The peace of mind that comes from not having to constantly want, collect, and care for things literally changed my life. Just writing this made me think back to what my mind used to be like, and have my heart rate go up.

It is hard now for me to imagine that there are still people out there who have never seen the end of their clean and get organised to-do list.

All that being said, I am definitely still on my journey to personal minimalism perfection. I had the realization the other day that by focusing too much on minimalism, in a way I am again focusing too much on stuff.

I have always been a seeker, and minimalism has been one of my greatest tools for figuratively uncovering a whole mindset that I was unaware of before, but for me minimalism isn’t the end.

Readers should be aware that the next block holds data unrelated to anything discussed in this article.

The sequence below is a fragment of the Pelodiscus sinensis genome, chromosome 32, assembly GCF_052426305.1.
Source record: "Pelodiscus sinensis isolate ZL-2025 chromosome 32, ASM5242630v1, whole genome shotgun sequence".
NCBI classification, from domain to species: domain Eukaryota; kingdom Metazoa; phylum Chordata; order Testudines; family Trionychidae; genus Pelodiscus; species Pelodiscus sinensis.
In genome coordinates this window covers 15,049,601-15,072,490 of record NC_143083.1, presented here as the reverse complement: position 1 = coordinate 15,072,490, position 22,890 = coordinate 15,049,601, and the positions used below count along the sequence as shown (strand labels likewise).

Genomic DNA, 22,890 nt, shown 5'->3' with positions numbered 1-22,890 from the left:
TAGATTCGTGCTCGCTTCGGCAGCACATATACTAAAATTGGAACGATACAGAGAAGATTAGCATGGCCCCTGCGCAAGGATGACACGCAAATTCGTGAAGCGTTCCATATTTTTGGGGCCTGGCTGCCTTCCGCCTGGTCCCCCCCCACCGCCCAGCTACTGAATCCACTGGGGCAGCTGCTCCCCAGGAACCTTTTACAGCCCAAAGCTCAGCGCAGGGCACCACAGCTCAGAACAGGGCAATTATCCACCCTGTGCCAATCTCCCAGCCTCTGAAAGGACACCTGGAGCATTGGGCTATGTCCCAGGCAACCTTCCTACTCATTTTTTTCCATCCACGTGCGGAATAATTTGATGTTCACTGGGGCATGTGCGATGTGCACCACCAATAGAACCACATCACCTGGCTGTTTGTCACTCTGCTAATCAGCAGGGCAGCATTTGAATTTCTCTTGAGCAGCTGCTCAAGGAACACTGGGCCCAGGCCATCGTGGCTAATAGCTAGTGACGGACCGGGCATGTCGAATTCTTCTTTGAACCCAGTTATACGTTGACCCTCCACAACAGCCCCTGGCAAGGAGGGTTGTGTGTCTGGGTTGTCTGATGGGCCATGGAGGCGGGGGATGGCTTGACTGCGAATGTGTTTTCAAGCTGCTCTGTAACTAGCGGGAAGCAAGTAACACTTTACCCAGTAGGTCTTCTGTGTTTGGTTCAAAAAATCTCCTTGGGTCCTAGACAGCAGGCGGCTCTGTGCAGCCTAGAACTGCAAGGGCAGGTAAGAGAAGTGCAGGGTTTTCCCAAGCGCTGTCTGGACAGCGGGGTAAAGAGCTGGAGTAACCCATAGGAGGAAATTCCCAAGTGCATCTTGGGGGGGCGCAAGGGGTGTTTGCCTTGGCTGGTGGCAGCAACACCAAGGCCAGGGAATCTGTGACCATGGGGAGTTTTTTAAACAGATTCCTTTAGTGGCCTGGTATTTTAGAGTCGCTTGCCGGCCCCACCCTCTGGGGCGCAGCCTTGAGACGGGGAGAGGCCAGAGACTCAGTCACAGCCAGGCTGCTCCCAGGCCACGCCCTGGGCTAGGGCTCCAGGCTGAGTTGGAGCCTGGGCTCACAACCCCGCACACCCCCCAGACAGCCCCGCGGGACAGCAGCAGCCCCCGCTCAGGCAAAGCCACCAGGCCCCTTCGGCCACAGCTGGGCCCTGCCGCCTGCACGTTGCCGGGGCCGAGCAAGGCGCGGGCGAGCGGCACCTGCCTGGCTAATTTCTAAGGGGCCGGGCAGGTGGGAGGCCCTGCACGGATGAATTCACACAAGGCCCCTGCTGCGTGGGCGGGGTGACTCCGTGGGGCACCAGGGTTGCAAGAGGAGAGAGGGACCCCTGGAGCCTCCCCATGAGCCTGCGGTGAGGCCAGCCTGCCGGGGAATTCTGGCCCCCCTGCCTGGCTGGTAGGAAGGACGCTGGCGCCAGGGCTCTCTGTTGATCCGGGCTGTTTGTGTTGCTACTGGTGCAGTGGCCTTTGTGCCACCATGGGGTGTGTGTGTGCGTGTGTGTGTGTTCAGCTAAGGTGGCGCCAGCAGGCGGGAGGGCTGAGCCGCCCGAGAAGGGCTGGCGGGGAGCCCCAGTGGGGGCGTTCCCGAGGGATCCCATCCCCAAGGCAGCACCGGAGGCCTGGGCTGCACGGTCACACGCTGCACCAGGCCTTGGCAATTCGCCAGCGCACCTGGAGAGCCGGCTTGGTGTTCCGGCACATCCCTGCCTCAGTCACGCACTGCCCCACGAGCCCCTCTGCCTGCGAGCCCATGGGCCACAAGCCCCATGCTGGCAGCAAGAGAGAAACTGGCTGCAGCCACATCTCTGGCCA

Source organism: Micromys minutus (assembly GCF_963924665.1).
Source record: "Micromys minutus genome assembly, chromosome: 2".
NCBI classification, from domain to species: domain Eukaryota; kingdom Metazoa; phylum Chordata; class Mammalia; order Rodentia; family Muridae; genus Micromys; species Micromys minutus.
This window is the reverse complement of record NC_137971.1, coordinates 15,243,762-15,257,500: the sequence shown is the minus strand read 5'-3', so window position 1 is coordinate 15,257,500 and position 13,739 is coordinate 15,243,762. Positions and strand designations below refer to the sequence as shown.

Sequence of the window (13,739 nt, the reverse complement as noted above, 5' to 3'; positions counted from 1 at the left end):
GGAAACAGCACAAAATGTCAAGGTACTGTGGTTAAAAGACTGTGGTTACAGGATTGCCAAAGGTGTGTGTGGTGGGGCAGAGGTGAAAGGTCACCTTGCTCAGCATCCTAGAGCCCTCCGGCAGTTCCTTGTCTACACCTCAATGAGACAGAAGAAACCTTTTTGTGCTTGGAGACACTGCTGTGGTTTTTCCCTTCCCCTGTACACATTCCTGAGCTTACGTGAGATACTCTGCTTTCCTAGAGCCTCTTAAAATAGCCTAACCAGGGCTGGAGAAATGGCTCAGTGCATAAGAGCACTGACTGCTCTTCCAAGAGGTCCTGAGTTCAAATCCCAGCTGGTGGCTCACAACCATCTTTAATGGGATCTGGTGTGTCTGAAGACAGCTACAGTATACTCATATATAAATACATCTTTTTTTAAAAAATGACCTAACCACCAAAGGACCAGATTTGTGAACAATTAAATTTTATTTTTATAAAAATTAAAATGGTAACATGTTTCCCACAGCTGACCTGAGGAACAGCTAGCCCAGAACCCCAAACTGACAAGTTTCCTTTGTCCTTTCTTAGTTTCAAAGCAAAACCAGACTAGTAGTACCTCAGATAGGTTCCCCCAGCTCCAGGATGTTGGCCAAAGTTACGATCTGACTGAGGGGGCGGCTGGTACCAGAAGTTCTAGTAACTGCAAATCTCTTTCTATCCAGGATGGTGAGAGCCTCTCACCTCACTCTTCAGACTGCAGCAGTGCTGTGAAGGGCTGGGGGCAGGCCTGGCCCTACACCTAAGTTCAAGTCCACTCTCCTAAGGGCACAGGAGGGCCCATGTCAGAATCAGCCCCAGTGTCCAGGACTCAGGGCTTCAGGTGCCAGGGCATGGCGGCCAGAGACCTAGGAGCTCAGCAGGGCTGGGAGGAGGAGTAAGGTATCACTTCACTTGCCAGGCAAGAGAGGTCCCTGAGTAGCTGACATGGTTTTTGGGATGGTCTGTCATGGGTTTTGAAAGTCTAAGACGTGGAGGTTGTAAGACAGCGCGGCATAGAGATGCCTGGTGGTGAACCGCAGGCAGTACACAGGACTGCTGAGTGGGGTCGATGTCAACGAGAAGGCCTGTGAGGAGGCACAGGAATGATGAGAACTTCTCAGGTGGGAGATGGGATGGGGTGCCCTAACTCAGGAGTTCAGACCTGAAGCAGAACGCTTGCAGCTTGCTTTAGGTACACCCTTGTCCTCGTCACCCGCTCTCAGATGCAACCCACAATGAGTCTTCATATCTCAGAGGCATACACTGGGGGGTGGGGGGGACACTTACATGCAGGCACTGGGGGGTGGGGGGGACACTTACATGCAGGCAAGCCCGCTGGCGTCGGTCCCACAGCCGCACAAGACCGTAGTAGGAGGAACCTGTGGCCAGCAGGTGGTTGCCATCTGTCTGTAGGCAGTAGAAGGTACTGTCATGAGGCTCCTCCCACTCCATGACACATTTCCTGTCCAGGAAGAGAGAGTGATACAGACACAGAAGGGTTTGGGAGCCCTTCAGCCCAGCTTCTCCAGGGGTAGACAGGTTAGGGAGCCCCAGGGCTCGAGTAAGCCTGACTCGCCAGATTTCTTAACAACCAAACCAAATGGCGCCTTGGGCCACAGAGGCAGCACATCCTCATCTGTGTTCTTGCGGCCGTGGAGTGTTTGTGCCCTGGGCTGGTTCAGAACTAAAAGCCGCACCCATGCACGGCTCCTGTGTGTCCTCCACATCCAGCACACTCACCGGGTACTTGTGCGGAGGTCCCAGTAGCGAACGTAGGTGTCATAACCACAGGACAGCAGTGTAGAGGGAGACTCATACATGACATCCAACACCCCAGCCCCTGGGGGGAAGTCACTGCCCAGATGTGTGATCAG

I look at it as having cleaned up a bunch of stuff that was occupying a place that it shouldn’t have, and now I am looking for what to fill it up with. This to me is the fun part of the journey.

It is not just the acquiring of, but the freedom to search, for love, for wisdom, for beauty, and for God, unrestrained. It is like I have stepped out of the whirlwind of a life where I had no control and into a peaceful place where I can freely and willfully explore, and I am truly thankful for that gift.

I have recently quit my job and moved to Cambodia. I spend my days meditating, walking on the beach, working on my website that I built to help people find responsible businesses to shop from, and promoting the Conscious Consumer Movement.

{If you’d like to learn more about minimalist living, please consider reading my book, The Joy of Less, A Minimalist Living Guide, or joining my email list.}